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West rushes to grab its Libya reward

Staff Reporter

Britain's new defence secretary, Philip Hammon, announced that British companies should head to Libya to snap up lucrative reconstruction contracts.

It certainly didn’t take them long. Literally one day after the gory images of Muammar Gaddafi being dragged, kicked and stabbed through the streets of Sirte were broadcast worldwide, the announcement was made. It seems it was what everyone was waiting for. Some newspapers even called it “the starting pistol”.

Britain’s new defence secretary, Philip Hammon, announced that British companies should “pack their suitcases” and head to Libya to snap up lucrative reconstruction contracts.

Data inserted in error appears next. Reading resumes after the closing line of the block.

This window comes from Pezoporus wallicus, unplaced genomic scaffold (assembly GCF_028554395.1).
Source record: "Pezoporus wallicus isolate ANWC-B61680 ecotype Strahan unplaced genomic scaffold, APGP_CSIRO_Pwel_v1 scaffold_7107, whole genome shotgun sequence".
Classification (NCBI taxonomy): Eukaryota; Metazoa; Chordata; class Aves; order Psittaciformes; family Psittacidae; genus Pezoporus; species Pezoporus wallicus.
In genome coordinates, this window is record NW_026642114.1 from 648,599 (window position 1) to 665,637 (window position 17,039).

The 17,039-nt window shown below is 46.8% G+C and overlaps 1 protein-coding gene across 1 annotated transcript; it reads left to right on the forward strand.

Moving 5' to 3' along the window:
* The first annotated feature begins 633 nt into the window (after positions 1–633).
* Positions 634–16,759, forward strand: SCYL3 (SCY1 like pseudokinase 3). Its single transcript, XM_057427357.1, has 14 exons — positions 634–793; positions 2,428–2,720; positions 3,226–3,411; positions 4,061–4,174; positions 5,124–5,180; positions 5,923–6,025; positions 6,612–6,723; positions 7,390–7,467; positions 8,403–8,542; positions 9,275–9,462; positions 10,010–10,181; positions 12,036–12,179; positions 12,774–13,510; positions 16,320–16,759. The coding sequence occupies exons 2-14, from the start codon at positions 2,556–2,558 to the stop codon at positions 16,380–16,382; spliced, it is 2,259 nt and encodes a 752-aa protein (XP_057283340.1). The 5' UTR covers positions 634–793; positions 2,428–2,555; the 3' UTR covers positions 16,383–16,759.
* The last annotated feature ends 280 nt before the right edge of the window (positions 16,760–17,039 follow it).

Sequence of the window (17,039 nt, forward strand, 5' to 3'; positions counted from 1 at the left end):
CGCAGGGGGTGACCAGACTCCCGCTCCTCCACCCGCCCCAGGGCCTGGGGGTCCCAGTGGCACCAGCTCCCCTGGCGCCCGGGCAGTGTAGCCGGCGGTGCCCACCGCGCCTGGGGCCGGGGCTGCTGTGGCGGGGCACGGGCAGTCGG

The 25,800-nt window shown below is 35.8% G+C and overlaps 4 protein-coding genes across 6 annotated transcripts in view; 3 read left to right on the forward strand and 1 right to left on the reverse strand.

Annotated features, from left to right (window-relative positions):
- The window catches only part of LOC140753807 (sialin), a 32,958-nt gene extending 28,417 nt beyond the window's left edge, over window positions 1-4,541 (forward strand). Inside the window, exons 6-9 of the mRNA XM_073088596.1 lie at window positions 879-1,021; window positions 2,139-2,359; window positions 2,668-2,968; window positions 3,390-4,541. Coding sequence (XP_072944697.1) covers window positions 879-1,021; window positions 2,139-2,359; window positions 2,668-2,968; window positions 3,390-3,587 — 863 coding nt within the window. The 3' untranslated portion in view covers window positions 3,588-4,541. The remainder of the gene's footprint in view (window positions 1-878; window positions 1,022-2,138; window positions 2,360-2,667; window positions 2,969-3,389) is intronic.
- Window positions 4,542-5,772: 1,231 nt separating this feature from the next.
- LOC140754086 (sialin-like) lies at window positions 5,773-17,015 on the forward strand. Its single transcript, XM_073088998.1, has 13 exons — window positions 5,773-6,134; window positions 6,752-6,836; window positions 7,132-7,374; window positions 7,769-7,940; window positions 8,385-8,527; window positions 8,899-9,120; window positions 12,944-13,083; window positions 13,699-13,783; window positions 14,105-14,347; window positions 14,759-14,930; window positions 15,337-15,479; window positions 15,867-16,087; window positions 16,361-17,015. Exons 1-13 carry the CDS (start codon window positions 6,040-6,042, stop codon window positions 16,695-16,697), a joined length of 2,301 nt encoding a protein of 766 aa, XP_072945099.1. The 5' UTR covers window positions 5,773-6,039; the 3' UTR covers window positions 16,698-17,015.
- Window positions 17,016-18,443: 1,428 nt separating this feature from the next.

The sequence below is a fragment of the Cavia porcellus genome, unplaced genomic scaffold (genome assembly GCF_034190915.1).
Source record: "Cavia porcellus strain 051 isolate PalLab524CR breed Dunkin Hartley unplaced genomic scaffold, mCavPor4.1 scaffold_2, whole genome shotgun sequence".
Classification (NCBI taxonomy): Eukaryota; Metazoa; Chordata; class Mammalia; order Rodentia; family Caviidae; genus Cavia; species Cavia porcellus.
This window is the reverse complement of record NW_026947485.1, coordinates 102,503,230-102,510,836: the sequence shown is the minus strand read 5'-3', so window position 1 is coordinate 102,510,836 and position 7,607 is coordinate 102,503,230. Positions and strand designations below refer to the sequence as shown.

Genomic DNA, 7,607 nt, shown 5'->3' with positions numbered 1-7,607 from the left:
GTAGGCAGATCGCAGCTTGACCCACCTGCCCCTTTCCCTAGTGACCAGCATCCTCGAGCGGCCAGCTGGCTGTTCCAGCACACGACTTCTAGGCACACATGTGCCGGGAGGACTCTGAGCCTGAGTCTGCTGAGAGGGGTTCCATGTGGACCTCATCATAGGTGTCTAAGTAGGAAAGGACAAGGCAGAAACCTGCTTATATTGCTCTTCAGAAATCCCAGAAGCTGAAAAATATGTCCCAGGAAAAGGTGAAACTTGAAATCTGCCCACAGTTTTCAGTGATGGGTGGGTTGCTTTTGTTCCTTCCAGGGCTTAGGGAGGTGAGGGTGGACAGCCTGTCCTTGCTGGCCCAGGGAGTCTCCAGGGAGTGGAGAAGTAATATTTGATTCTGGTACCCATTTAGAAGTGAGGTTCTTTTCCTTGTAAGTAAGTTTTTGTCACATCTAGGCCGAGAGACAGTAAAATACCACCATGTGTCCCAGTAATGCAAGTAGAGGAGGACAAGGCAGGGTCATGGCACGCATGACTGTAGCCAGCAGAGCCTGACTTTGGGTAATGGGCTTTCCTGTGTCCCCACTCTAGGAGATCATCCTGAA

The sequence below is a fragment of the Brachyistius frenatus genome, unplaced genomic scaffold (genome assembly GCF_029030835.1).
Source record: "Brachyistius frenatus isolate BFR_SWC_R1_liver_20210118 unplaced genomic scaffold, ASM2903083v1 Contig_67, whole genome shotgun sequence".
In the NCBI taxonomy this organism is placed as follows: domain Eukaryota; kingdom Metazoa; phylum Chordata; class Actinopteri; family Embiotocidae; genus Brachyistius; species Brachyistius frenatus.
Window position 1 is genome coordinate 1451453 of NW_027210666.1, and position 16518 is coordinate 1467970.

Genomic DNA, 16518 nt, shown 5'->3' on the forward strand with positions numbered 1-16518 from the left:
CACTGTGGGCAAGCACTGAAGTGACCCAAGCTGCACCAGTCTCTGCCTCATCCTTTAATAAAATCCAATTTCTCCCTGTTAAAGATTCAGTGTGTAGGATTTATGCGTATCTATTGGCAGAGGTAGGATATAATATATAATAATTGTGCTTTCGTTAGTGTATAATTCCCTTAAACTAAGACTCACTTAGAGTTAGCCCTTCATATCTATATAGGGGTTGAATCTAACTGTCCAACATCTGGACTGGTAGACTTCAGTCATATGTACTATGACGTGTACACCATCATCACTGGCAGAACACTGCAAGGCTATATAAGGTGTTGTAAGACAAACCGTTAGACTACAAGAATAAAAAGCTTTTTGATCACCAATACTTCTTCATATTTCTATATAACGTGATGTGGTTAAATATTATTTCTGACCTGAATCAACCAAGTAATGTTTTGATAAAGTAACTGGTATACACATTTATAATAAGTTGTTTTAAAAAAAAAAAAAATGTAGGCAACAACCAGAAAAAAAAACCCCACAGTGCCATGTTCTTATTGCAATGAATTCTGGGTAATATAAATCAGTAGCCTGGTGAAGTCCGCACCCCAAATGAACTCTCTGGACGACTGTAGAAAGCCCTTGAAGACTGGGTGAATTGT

It all sounds disturbingly familiar. Think of the American companies streaming into Iraq to aid the “reconstruction effort” after the invasion. If there was any doubt, this modus operandi may soon define what seems no more than a new form of neocolonialism in the Middle East. American, Nato (or both) armies will destroy your country under the guise of ushering in democracy, and Western companies will assume the lion’s share of contracts to build it up again.

And with Libya’s National Transitional Council having already announced it would “reward” those countries that were in its corner during the “revolution”, it’s anyone’s guess who will be the biggest of the war profiteers.

Whereas in the past Gaddafi’s Libya was only dealing with China, Russia and Italy, the playing field has now been levelled, in a manner of speaking. Though it has portrayed itself as having had only a “back-room” role in toppling Gaddafi, the United States wants to be the number-one oil buyer from Libya, to compensate for its decades of deprivation of Libyan oil. There can be no doubt that in due course we will see that the US will want a far bigger cut of Libyan oil supplies than it is currently letting on.